Kero Kero Bonito hail from London and consists vocalist Sarah Midori Perry and producer Gus Lobban – accompanied by producer Jamie Bulled. Their moniker, rather wonderfully, comes from the Japanese onomatopoeic words for frog croaks and a type of fish. Taking in elements of J-pop, dancehall and traditional pop: laced with video game noises and an abiding air of eccentricity and it is understandable they have been noted one fo the music world’s unique innovators and standout bands. Both Lobban and Bulled grew up around the South London suburbs and attended the same school. Looking to break away from traditional (rather stolid) band dimensions and unite with a Japanese-speaking lead – they placed an advert on MixB. The bulletin board for Japanese expatriates caught the eye of Perry who was the first one to respond – thus winning her place in the line-up.
Whilst many critics are labelling the forthcoming Bonito Generation the debut album: the band released Intro Bonito way back in August 2014. Since then – with their debut receiving a smattering of applauding reviews – the trio have been busy and keeping active. The much-lauded single Build It Up was unveiled in November 2014 and featured Perry singing in a call-and-response style. Speculation was abound (since then) around another album but nothing materialised. In 2015, the band mooted an album but instead embarked on a U.S. tour. The guys are heading to the U.S. very soon for another tour and will feature at Fun Fun Fest in November.
With regards Bonito Generation, the band had this to say: “We’re KKB. We make music for the whole world. In January 2013, Sarah saw an advert for a rapper on an internet bulletin board. She applied and South London inter-school music friends Gus and Jamie agreed she was the best. We made a mixtape that Double Denim liked so much they had to release it again and then we toured round the globe. Sarah’s mum comes from Japan and her dad comes from England, so she treats her parent languages as one. Gus and Jamie program MIDI modules for fun and study international pop charts weekly. We picked the name just because it has a nice ring to it. We have some pretty good songs like ‘Flamingo’ (body-positive cartoon flute R&B) and ‘Sick Beat’ (gamer girl power rap bass). Global corporations like Adidas and Topshop recognise the stylish competitive edge Kero Kero Bonito bring to classic brands. We played at an old folks’ home once”.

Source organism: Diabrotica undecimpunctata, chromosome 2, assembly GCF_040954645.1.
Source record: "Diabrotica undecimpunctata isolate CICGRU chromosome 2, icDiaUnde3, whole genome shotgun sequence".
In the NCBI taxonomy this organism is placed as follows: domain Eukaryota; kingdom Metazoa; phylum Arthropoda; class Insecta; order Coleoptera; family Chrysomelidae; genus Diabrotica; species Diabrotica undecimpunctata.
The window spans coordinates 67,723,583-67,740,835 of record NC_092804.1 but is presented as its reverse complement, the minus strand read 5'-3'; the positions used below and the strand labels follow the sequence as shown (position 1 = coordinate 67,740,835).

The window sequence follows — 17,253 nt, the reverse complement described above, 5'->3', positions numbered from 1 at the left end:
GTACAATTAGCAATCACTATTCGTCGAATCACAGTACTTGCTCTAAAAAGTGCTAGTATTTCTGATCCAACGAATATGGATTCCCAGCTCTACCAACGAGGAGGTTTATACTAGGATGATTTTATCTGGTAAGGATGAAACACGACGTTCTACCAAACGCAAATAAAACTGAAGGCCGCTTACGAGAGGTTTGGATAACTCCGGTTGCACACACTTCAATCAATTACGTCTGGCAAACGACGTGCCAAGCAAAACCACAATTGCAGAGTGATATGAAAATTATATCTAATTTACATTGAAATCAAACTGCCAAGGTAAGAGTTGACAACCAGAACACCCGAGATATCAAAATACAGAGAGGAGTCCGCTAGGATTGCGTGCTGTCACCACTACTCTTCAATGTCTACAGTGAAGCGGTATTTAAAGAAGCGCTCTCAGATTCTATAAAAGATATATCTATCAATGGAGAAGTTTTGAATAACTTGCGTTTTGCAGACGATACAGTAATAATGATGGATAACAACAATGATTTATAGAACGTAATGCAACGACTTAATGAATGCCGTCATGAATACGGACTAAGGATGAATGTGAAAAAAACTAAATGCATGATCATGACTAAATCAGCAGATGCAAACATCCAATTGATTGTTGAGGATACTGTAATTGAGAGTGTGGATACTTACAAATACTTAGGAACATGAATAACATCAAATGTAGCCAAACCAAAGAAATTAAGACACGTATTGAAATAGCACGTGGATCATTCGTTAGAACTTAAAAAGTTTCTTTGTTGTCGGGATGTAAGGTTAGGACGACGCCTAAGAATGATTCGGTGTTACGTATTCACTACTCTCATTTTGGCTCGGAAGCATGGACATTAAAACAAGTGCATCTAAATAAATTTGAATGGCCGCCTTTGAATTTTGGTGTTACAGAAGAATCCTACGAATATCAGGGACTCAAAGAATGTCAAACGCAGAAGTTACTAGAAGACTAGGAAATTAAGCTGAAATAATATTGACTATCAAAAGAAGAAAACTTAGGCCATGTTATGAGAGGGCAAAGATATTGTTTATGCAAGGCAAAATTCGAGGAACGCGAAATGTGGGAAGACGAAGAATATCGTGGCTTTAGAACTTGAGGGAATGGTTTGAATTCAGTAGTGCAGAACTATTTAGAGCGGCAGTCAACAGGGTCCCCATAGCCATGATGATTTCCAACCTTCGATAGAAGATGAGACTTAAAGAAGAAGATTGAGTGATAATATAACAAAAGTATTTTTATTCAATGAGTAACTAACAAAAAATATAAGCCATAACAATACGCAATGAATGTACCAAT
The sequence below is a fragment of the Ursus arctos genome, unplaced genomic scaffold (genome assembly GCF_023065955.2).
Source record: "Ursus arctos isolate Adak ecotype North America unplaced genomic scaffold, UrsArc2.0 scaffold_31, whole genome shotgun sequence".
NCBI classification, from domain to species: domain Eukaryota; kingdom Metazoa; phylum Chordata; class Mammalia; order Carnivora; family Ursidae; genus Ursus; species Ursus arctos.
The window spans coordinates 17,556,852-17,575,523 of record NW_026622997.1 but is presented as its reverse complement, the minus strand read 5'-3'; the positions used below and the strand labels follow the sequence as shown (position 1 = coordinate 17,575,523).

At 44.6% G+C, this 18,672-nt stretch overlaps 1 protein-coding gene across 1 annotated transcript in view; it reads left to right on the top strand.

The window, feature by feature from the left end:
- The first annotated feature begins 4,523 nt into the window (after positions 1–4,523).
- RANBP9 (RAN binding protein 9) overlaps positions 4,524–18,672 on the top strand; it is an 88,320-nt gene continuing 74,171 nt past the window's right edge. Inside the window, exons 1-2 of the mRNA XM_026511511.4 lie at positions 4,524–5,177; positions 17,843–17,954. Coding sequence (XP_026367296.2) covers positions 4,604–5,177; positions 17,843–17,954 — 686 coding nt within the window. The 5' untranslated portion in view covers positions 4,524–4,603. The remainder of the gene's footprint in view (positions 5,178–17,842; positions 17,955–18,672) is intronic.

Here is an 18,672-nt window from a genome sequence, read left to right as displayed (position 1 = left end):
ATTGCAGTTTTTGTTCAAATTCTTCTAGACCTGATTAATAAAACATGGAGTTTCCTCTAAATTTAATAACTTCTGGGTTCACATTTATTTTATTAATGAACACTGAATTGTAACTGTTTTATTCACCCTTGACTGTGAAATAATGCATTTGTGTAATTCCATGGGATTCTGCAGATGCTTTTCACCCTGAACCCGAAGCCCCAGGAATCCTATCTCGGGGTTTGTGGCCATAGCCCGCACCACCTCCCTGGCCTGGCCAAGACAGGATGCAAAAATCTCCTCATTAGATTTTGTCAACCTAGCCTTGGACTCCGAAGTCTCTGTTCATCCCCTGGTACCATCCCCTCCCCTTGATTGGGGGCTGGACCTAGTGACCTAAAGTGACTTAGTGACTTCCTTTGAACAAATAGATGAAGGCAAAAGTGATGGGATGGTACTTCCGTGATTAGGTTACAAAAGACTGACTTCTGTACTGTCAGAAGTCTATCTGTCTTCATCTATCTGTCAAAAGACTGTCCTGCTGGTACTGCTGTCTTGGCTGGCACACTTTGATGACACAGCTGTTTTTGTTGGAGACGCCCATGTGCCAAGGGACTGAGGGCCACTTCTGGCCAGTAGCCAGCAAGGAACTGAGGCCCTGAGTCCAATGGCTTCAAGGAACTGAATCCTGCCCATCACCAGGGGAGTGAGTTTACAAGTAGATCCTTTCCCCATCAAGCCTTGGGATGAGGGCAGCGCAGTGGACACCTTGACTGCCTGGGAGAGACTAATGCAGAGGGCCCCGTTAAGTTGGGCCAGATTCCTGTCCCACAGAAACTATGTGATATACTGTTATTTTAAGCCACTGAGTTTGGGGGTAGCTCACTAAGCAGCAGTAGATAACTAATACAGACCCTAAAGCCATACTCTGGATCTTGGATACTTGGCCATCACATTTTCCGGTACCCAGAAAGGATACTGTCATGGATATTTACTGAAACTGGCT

The band signed off that statement by claiming they had finished their debut album – again, different interpretations as to whether Intro Bonito is an album on not (it exists and is album-length; rather confusing how the band have overlooked that). If a sophomore release or their ‘debut’: the strange and dazzling songs; weird oddities and discarded ideas and scooped up by the Anglo-Japanese three-piece and polished up – like junkmen (and woman) digging for rare treasures; they take long-forgotten strands and ideas and tease it together in a palette that is dichotomous, polarised and unexpected. From a sugar-sweet rush of sunshine to a tundra-based emotional hit – barely a moment’s breath of warning between extremes.
Bonito Generation, essentially, takes off from their 2014 work and adds more energy, confidence and lustre to the mix. Waking Up bursts out of bed with alarm clock explosions and a weary heroine – reluctant to get out of the comfort zone but determined to start the day. A mix of Japanese colour and oddity together with British refinement and sonic innovation – a song that needs a few listeners before it seems tangible and understandable. It flies and dives. The beats judder whilst the electronics switch between disco-funk and near-grime levels of dirt and rawness. Our lead is half-awake and grudgingly gets out of bed but you’d never sense any annoyance of dissatisfaction – there is a constant smile and sense of alacrity from the first bell to the final beats. Perhaps too eccentric and fast-flowing to welcome in new listeners gently: it is certainly very different from anything out there.
Heard a Song is more accessible and gentle (to start). Video game-esque twinkles and keys; Perry Anglicising her voice and adopting a London twang – more pronounced than ever before; rarely a hint of her natural tones coming through. Accentuating a rap-cum-hip-hop delivery: the song looks at (Perry) riding along in her car; top down and stereo throwing out plenty of bass and epic tunes. It is an unusual marriage of U.S./U.K. rap and Kero Kero Bonito’s kaleidoscopic visions. Heard a Song throws car brakes and sound effects; lots of unexpected lines and sonic elements – a song that is ripe and innovative throughout. Current single Graduation finds Perry declare “Today is my gradu-a-tion” and a slowed-down version of rap. Basic, academia imagery – wearing that mortar board and transcending from university to the big world – there is a boredom and nonchalance to the sincerity. Not having learnt a thing or any-the-wiser; it is one of the wittier tracks and a certain standout.
Elsewhere, there is a little stodginess to be found – the album is decadently top-heavy and disposes of its best songs by the time you get to Break (track six). That is a beat-heavy, fun-loving song that wants the bass slowed down (“so we can go take a break”). Try Me is alluring and tempting but fails to evoke the same charms and nuance as songs like Graduation – a second-rate version of their finest work. Those new to Kero Kero Bonito will find much to energy and an endless vibrancy and uplift. Those a little uncultured might need time to appreciate the band and their sound. A few weaker tracks aside – and a sense of fatigue in the final-third – it is a variegated and interesting album that deserves time and attention.
Bonito Generation is out via Double Denim on 21st October